Justin Dyer is Associate Professor of Political Science at the University of Missouri. He is the editor of American Soul: The Contested Legacy of the Declaration of Independence, and the author of Natural Law and the Antislavery Constitutional Tradition, and, most recently, Slavery, Abortion, and the Politics of Constitutional Meaning. Republished from The Public Discourse with permission.
MercatorNet: Sperm donor sues to force surrogate mother to abort one of her triplets
Sperm donor sues to force surrogate mother to abort one of her triplets
The sordid realities and ethical nightmares of surrogacy are coming to light.
As revealed recently by PEOPLE Magazine and the New York Post, a Georgia sperm donor known in court papers only as "C.M." is attempting to force a California woman to abort one of three triplets she is carrying because he paid for only one of them.
According to the article, "C.M." paid a 47-year-old mother of four, Melissa Cook (photo), US$33,000 to bear for him a child conceived from his sperm and eggs donated by a 20-year-old woman.
In the past, so-called "surrogate motherhood" involved women selling their own biological children for money.
The women would conceive through artificial insemination (IVF), for a fee, and then turn their biological children over to whoever had paid for them -- often to a male and female couple who could not conceive a child but increasingly, in recent years, to gay men who also want to raise children.
However, technology has advanced to the point that doctors can now implant eggs and sperm in a true surrogate mother -- a third woman who is not genetically connected to the child but who carries it in her womb until birth.
However, one of the dirty secrets of IVF generally and of surrogate motherhood in particular is that doctors often create more embryos than can be safely carried to term. The doctors often destroy in the womb the "extra" embryos, weeding them out like carrots in a garden.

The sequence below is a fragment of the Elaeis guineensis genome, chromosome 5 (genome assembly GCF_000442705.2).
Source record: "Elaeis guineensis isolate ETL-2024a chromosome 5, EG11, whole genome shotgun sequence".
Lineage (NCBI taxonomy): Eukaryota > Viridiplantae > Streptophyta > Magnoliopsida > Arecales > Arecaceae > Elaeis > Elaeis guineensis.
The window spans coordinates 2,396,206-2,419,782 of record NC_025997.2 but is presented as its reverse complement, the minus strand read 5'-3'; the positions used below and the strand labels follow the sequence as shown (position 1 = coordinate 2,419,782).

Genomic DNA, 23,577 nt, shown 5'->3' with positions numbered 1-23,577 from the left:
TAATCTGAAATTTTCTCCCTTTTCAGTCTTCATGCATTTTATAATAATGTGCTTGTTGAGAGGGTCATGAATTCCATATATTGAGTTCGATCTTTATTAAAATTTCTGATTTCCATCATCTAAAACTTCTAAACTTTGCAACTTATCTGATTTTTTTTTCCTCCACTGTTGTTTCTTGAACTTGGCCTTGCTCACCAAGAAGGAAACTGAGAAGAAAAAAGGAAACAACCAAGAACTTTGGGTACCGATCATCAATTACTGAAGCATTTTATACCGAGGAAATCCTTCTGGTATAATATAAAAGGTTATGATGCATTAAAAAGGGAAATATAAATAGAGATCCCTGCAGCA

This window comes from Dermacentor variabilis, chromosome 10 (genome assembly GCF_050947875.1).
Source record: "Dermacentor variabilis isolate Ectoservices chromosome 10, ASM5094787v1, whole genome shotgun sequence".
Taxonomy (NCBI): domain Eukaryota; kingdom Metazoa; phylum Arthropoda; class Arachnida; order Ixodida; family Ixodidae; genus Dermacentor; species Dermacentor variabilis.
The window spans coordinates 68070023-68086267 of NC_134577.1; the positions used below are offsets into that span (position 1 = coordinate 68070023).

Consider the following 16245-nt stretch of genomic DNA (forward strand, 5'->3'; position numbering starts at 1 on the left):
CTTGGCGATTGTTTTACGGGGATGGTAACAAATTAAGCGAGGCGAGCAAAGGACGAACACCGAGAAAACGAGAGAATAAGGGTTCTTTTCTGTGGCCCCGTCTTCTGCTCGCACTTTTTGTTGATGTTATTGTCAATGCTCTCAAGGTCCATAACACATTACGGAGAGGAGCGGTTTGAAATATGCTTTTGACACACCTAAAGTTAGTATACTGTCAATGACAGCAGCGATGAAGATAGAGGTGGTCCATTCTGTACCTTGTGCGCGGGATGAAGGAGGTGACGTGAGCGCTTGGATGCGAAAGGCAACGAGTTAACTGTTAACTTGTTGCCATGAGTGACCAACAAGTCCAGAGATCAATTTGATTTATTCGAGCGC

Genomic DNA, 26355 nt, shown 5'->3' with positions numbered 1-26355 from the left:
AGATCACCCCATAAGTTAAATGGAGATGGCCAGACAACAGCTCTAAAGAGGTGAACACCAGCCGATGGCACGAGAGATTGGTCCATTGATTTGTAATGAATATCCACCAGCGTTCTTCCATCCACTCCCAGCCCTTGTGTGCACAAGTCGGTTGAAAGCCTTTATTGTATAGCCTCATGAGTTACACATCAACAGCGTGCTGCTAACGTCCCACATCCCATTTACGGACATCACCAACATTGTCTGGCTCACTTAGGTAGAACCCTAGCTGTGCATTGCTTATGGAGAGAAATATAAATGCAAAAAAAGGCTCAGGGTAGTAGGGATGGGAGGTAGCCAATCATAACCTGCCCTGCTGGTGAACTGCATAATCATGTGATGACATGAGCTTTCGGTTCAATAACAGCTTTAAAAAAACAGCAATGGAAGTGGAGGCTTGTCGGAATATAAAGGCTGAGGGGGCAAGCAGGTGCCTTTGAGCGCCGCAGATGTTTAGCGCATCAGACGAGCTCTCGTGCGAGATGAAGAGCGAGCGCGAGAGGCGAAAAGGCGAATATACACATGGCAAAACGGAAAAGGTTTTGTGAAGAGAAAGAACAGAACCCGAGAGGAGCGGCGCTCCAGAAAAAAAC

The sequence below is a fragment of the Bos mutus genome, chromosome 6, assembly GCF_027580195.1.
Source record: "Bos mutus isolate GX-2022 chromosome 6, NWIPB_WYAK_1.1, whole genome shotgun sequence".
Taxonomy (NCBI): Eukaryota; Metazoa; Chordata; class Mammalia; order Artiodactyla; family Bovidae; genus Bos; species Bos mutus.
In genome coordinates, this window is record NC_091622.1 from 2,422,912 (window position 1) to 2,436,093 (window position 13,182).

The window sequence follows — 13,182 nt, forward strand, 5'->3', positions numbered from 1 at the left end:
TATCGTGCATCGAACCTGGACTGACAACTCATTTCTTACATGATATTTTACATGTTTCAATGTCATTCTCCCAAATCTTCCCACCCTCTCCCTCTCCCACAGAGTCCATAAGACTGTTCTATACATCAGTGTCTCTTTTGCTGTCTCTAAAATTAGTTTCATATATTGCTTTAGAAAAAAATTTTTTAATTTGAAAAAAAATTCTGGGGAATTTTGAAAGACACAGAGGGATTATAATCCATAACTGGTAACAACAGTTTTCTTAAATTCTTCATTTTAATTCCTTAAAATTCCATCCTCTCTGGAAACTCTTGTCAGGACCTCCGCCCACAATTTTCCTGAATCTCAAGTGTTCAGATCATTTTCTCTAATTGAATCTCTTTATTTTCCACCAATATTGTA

This is the dilemma in Cook's case.
She ended up carrying triplets and the Georgia man who paid her -- a 49-year-old postal worker who lives with his parents -- wants only one of the children.
He wanted the court to force Cook, who is now 23 weeks pregnant, to kill one of the unborn children through abortion. He apparently planned on giving up the second child through adoption.
However, Cook replied that she wanted to seek custody of the third "extra" child, not kill it through abortion as "C.M." wanted.
According to People, the Georgia postal worker's attorney wrote to the pregnant woman, Cook, and said that "her refusal to undergo an abortion would make her liable 'for large money damages.'"
The is the world that America's callous abortion regime and legal culture has created. Children are not commodities that can be bought and sold on the open market -- and killed at will in utero.
"I have a deep empathy for men who want children," Cook said in a statement released to PEOPLE. "However, I now think that the basic concept of surrogacy arrangements must be re-examined, scrutinized and reconsidered."
The New York Post, which claims to have broken the story about Cook, is campaigning against the sordid practices behind surrogate motherhood.
“It amounts to a human breeding industry, where women are paid anywhere from $25,000 to $50,000 to give birth to other people’s children — not to mention the exorbitant fees for lawyers and 'placement' agencies,” wrote Jennifer Lahl in the Post right before Christmas.
Law added that, as in Cook's case, "US contract law is being used to try to forcibly terminate healthy babies."
She also pointed that the European Parliament, which has long been sceptical of baby selling through surrogacy, in late December condemned the practice, calling it an exploitation of mostly poor, vulnerable women.
Robert J. Hutchinson is the author, most recently, of Searching for Jesus: New Discoveries in the Quest for Jesus of Nazareth. He lives in the United States
The executions in Saudi Arabia at the weekend brought the Western commentariat out in a rash of moral and political condemnation. The rate at which some countries execute their citizens, and the reasons they do so, certainly deserves to be calledbarbaric.
But so does the rate at which the West kills its unborn children – increasingly as part of a “weeding out” process described by Robert Hutchinson in his article about a commercial surrogacy dispute.
What is the moral difference between an IVF practitioner who will kill a “spare” fetus (or two) in order to produce the desired result for his customer, and the Saudi ruler who orders executions for his own strategic reasons? None that I can see.